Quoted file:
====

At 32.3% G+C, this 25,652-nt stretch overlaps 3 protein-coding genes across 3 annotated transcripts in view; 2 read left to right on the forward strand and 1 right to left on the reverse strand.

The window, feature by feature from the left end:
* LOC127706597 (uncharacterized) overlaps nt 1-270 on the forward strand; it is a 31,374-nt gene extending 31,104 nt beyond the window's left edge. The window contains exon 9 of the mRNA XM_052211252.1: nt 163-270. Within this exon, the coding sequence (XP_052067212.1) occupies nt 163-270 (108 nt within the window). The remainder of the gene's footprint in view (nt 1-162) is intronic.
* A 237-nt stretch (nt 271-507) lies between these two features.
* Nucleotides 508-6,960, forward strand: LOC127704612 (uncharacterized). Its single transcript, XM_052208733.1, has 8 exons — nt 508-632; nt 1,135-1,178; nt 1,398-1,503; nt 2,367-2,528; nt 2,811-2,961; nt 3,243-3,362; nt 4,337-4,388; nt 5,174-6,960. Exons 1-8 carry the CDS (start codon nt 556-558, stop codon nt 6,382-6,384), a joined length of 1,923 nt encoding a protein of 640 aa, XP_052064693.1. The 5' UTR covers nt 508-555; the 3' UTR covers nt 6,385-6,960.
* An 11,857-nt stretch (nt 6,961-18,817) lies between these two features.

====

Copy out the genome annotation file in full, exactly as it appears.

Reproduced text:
At 32.3% G+C, this 25,652-nt stretch overlaps 3 protein-coding genes across 3 annotated transcripts in view; 2 read left to right on the forward strand and 1 right to left on the reverse strand.

The window, feature by feature from the left end:
* LOC127706597 (uncharacterized) overlaps nt 1-270 on the forward strand; it is a 31,374-nt gene extending 31,104 nt beyond the window's left edge. The window contains exon 9 of the mRNA XM_052211252.1: nt 163-270. Within this exon, the coding sequence (XP_052067212.1) occupies nt 163-270 (108 nt within the window). The remainder of the gene's footprint in view (nt 1-162) is intronic.
* A 237-nt stretch (nt 271-507) lies between these two features.
* Nucleotides 508-6,960, forward strand: LOC127704612 (uncharacterized). Its single transcript, XM_052208733.1, has 8 exons — nt 508-632; nt 1,135-1,178; nt 1,398-1,503; nt 2,367-2,528; nt 2,811-2,961; nt 3,243-3,362; nt 4,337-4,388; nt 5,174-6,960. Exons 1-8 carry the CDS (start codon nt 556-558, stop codon nt 6,382-6,384), a joined length of 1,923 nt encoding a protein of 640 aa, XP_052064693.1. The 5' UTR covers nt 508-555; the 3' UTR covers nt 6,385-6,960.
* An 11,857-nt stretch (nt 6,961-18,817) lies between these two features.